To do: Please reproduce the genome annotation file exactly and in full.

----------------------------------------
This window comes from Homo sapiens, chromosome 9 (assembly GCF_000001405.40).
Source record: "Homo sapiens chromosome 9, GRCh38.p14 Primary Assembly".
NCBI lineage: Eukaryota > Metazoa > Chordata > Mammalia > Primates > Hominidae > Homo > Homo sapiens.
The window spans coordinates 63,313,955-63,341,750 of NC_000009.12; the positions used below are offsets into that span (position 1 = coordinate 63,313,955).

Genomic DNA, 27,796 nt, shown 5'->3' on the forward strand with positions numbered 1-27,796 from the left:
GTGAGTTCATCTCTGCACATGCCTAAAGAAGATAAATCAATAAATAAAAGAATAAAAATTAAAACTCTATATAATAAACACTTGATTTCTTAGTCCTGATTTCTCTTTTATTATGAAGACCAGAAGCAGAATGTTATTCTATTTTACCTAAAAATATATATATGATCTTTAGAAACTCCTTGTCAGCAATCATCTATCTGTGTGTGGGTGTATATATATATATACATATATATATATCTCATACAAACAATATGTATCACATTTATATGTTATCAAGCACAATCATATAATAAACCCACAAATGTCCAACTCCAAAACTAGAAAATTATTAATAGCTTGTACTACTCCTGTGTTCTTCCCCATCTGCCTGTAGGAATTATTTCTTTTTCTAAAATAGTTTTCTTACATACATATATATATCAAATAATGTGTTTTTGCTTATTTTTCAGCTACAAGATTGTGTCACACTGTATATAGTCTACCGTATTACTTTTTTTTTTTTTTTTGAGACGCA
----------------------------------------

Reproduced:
This window comes from Homo sapiens, chromosome 9 (assembly GCF_000001405.40).
Source record: "Homo sapiens chromosome 9, GRCh38.p14 Primary Assembly".
NCBI lineage: Eukaryota > Metazoa > Chordata > Mammalia > Primates > Hominidae > Homo > Homo sapiens.
The window spans coordinates 63,313,955-63,341,750 of NC_000009.12; the positions used below are offsets into that span (position 1 = coordinate 63,313,955).

Genomic DNA, 27,796 nt, shown 5'->3' on the forward strand with positions numbered 1-27,796 from the left:
GTGAGTTCATCTCTGCACATGCCTAAAGAAGATAAATCAATAAATAAAAGAATAAAAATTAAAACTCTATATAATAAACACTTGATTTCTTAGTCCTGATTTCTCTTTTATTATGAAGACCAGAAGCAGAATGTTATTCTATTTTACCTAAAAATATATATATGATCTTTAGAAACTCCTTGTCAGCAATCATCTATCTGTGTGTGGGTGTATATATATATATACATATATATATATCTCATACAAACAATATGTATCACATTTATATGTTATCAAGCACAATCATATAATAAACCCACAAATGTCCAACTCCAAAACTAGAAAATTATTAATAGCTTGTACTACTCCTGTGTTCTTCCCCATCTGCCTGTAGGAATTATTTCTTTTTCTAAAATAGTTTTCTTACATACATATATATATCAAATAATGTGTTTTTGCTTATTTTTCAGCTACAAGATTGTGTCACACTGTATATAGTCTACCGTATTACTTTTTTTTTTTTTTTTGAGACGCA